US equities headed sharply downhill, with benchmark indexes sliding to their lowest levels in more than five weeks as oil prices plunged and labor market data disappointed, spurring concern on economic growth ahead of Friday’s all-important nonfarm payrolls report.
Before markets opened, New Jersey-based private payroll-processor ADP Research Institute reported companies hired 158,000 workers in March, well below expectations for a 200,000 increase and versus an upwardly revised gain of 237,000 in February.
The data came before Friday’s non-farm payrolls report from the Labor Department, which is expected to show employers hired about 195,000 workers for the month.
Equities continued their slide after the release of a gauge of the US services sector. The Institute for Supply Management’s index of non-manufacturing businesses, which covers almost 90 percent of the economy, slipped to 54.4 in March from 56 the month before.
Stocks came under further pressure after Federal Reserve Bank of San Francisco President John Williams on Wednesday said the central bank could taper its $85 billion-a-month assets-purchase by the summer. St. Louis Federal Reserve Bank President James Bullard had earlier argued in favor of paring the bond purchase program in $10-$15 billion increments in response to improvements in the economy.
After a steep 137 point decline, the Dow Jones Industrial Average (DJIA) finished 112 points lower while the S&P 500 Index (SPX) shed 16 points after touching an all-time high yesterday, with financials hitting the ground hardest and technology losing the least among its 10 business sectors.
Treasuries climbed, pushing the benchmark 10-year yields to the lowest level in nearly three months as weak US services-sector and employment data spurred demand for safer assets.
The US dollar weakened against major rivals after economic data missed estimates, raising doubts about the economy’s recovery.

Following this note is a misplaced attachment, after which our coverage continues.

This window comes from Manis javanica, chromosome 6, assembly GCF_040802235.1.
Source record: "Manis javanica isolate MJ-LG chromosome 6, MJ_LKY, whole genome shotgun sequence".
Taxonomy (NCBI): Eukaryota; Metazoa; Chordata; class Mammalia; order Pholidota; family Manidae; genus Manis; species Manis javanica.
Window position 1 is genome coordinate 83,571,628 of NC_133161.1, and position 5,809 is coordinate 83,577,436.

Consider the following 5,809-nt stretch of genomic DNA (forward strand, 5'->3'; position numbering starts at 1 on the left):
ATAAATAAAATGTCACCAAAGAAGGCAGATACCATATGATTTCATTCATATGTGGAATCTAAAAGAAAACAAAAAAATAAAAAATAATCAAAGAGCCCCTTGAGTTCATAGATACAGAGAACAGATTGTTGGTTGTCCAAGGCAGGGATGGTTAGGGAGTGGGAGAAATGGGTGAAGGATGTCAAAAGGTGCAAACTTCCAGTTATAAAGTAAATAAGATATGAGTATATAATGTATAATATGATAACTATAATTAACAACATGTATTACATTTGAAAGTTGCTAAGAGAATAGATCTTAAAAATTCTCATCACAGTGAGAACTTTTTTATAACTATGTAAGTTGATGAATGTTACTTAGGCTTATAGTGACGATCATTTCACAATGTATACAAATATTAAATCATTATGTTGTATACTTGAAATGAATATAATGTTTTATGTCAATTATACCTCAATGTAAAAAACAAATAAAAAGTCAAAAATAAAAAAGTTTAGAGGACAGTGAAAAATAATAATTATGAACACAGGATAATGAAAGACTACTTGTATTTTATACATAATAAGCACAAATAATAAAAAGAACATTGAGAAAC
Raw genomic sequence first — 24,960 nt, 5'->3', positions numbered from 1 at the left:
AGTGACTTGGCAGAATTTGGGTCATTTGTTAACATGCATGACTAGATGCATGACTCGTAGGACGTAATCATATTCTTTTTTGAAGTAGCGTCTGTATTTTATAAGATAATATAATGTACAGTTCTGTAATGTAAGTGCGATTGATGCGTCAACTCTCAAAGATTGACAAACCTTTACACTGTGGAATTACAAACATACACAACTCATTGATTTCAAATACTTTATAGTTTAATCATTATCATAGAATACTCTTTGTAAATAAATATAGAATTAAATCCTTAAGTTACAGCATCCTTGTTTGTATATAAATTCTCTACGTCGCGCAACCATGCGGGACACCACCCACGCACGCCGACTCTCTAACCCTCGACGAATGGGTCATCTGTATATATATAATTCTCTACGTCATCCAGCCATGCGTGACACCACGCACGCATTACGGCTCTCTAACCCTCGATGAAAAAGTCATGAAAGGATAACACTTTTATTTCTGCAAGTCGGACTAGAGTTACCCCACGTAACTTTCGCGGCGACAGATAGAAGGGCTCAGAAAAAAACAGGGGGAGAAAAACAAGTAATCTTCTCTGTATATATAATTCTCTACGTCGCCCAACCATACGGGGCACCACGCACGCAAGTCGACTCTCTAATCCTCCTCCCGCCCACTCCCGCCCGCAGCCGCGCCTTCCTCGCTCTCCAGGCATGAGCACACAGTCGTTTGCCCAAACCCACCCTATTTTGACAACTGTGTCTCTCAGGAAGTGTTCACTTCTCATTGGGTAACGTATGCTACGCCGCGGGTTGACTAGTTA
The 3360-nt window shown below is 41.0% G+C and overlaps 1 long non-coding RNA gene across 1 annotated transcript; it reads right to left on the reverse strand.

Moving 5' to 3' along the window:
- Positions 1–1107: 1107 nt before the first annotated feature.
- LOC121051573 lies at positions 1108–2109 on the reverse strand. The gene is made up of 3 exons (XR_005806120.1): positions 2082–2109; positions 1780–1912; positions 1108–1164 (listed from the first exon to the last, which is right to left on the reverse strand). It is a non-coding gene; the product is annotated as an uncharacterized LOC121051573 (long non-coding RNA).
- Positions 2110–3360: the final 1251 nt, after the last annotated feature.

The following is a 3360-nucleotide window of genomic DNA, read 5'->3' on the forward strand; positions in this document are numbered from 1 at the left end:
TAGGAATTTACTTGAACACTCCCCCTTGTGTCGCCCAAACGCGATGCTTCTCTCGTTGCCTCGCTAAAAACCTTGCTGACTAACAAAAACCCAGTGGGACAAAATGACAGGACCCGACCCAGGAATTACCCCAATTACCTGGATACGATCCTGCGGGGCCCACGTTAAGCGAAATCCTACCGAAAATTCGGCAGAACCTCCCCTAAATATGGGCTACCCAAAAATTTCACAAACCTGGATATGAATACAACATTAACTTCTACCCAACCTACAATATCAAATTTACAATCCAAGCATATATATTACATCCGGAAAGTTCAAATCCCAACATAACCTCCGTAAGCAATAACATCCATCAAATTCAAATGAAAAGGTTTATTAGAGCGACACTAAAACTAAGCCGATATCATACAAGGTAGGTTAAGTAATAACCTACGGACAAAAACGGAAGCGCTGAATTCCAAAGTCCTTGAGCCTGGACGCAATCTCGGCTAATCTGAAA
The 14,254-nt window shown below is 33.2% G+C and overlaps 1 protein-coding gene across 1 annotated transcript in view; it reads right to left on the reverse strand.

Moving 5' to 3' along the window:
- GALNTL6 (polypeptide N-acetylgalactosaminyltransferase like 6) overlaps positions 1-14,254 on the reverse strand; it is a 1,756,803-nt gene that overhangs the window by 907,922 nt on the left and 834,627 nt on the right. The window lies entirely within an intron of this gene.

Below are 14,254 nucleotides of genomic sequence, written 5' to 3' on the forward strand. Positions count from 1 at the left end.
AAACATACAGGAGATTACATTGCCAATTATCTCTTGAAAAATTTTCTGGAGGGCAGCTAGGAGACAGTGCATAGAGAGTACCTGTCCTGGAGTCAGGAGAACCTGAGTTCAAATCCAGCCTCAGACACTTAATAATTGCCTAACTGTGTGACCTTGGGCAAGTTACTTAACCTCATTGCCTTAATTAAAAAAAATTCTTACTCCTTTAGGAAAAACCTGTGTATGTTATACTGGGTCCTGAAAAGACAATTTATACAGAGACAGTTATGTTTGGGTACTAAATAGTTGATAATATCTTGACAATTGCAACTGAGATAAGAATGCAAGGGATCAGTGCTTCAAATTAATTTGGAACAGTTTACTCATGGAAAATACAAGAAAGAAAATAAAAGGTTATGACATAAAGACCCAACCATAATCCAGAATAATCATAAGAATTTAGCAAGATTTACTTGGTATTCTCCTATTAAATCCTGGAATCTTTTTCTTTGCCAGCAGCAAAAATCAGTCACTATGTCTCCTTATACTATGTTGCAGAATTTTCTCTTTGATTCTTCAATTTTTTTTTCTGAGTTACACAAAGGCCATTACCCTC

European stocks declined the most in five weeks on Wednesday after posting the biggest rally yesterday by the region’s pan-European index as US companies added fewer workers than estimated and the services industry showed signs of slowdown.
The Stoxx Europe 600 index trimmed 0.9 percent, partly erasing yesterday’s 1.3 percent jump.
Investors also awaited policy decisions by the European Central Bank and the Bank of England tomorrow. Both banks are expected to hold rate cuts. The ECB expects the economy to improve in the medium term and as the monetary transmission mechanism remains broken, a rate cut is unlikely to benefit the real economy.
The mood was lifted briefly after Cyprus completed an agreement with the International Monetary Fund for one billion euros in aid in addition to the EUR 9 billion committed by euro-area institutions.
Whether today’s pullback was just a one day event or the beginning of a long overdue corrections remains to be seen. Our Trend Tracking Indexes (TTIs) gave back some of yesterday’s gains and closed the day as follows:
Domestic TTI: +3.04%
International TTI: +6.29%
Friday’s payroll report will certainly have a short-term impact on equity prices, but we have to wait and see if the Fed’s relentless money printing efforts will supersede the negative a poor jobs report will have on the indexes. In any event, there is no sense in making wild guesses; we will simply remain alert to our trailing sell stops.Contact Ulli